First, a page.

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Cervical Incompetence

Description of Cervical Incompetence

Cervical incompetence is a condition in which the cervix begins to open (dilate) and thin (efface) before the pregnancy has reached term. Occurring in the second or third trimester, cervical incompetence is a cause of late miscarriage and premature birth. When a cervix is incompetent, the muscle of the cervix is weak and the pressure of the growing baby causes the weak cervix to open. There are no contractions. If a woman is known to have a weak cervix (usually because of a problem in a prior pregnancy), measures can be taken to reduce the risk of miscarriage or premature birth in subsequent pregnancies.

Incidence/Prevalence of Cervical Incompetence

Cervical incompetence occurs in only 1% to 2% of all pregnancies. It is the cause of 20-25% of miscarriages in the second trimester.

  • Signs and Symptoms of Cervical Incompetence
  • Vaginal bleeding or spotting
  • Pressure or heaviness in the lower abdomen
  • Risk Factors for Cervical Incompetence
  • Previous surgical procedure involving the cervix, including a D&C or a biopsy
  • Malformation of the cervix
  • Maternal exposure to DES while in utero
  • Damage to the cervix during a prior difficult delivery
  • Multiple gestation
  • Diagnosis of Cervical Incompetence

Unfortunately, there is no way to diagnose cervical incompetence before a pregnancy. If a woman is diagnosed with cervical incompetence during one pregnancy, she has an incompetent cervix which is a factor in subsequent pregnancies.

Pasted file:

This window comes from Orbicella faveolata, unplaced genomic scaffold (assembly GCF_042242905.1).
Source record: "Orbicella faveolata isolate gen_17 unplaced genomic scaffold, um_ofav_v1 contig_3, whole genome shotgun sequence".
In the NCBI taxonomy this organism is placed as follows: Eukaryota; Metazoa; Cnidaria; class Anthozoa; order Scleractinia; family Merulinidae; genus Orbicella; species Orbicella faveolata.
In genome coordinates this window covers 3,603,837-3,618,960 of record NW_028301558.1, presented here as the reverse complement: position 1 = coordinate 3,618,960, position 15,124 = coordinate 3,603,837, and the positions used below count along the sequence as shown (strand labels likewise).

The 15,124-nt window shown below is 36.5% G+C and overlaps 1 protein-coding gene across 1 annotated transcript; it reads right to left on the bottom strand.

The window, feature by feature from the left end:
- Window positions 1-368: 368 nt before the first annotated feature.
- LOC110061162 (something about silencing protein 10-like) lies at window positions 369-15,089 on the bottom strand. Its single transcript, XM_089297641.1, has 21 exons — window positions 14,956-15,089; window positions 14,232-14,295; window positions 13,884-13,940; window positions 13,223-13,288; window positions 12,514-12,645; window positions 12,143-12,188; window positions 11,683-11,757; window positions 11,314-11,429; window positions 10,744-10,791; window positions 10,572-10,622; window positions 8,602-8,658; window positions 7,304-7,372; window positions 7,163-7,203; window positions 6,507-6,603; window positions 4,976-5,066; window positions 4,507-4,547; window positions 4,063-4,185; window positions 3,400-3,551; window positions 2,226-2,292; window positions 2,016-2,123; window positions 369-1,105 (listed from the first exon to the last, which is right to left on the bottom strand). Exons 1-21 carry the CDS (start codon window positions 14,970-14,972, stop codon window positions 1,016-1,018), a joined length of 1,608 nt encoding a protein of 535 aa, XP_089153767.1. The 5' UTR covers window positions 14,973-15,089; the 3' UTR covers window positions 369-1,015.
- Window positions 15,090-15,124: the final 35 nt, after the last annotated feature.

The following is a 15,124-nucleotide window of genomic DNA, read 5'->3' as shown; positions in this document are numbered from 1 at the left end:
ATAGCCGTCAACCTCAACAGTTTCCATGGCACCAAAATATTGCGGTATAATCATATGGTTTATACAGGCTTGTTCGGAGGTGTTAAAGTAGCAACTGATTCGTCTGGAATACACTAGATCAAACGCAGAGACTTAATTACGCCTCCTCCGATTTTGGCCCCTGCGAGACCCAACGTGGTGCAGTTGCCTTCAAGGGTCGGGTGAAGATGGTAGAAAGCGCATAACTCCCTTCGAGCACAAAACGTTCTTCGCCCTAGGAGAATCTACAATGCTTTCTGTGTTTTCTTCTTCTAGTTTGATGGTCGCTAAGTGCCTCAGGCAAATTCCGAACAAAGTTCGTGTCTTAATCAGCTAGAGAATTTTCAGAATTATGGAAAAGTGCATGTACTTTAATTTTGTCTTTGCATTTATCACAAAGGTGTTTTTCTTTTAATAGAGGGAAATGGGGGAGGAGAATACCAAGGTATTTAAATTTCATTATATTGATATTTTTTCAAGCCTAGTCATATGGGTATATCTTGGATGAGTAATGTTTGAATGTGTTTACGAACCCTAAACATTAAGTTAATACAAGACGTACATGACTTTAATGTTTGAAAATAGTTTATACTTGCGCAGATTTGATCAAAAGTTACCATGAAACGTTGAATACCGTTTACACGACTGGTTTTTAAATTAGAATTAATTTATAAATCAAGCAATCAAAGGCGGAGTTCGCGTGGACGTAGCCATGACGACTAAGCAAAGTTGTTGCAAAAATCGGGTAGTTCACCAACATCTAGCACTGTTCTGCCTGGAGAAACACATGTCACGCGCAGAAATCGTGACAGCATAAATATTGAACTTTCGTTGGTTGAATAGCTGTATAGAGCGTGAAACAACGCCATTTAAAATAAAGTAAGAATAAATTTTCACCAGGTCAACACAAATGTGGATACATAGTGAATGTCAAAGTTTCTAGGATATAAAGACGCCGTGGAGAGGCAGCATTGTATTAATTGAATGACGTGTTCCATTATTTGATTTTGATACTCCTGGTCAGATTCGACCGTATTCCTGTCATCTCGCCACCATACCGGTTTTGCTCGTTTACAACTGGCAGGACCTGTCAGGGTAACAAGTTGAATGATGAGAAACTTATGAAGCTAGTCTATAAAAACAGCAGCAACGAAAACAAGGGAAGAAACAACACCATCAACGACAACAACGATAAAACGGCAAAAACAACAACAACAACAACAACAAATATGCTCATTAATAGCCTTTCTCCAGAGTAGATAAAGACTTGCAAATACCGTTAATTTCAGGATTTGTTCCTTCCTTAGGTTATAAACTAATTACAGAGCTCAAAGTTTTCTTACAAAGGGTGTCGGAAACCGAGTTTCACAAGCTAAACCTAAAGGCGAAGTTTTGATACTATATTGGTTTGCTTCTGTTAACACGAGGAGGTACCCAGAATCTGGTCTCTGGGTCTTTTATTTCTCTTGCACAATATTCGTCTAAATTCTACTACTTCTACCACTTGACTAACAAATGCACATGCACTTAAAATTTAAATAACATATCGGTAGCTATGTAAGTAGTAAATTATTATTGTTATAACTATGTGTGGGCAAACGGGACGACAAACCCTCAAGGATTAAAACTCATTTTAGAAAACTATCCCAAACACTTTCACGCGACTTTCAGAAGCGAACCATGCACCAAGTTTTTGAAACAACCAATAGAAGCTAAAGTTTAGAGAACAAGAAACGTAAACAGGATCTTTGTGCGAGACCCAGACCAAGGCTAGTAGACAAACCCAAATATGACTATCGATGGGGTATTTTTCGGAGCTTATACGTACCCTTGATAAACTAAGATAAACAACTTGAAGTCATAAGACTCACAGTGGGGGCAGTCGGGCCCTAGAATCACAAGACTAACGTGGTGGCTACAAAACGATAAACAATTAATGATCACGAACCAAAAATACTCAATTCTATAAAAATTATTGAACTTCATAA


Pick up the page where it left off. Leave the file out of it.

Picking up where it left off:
Treatment of Cervical Incompetence

If a cervix begins to dilate and the problem is caught early, the physician may try to delay birth. If measures fail, miscarriage or premature birth will occur. Unfortunately, in most cases after the cervix begins to dilate, medical science cannot sustain the pregnancy for very long, although measures will be taken to delay birth in order to help the fetus’ lungs mature.

If a woman has been diagnosed with cervical incompetence in a previous pregnancy, the physician may "stitch" the cervix to keep the opening closed during subsequent pregnancies. In a procedure called cerclage, sutures are placed above the opening of the cervix to narrow the canal and reinforce the cervical muscle. The sutures may stay in place or be removed as the pregnancy approaches term, depending on the type of cerclage that was used. Generally, cerclage is done before 20 weeks of pregnancy. Even with cerclage, a woman with an incompetent cervix has a 25% risk for preterm birth. Commonly, a woman requires bed rest and treatment for preterm labor during the pregnancy.
Description of IUGR

UGR stands for intrauterine growth retardation or intrauterine growth restriction. Both describe a fetus (baby before birth) who has grown more slowly and is smaller than s/he should be for the number of weeks of pregnancy.

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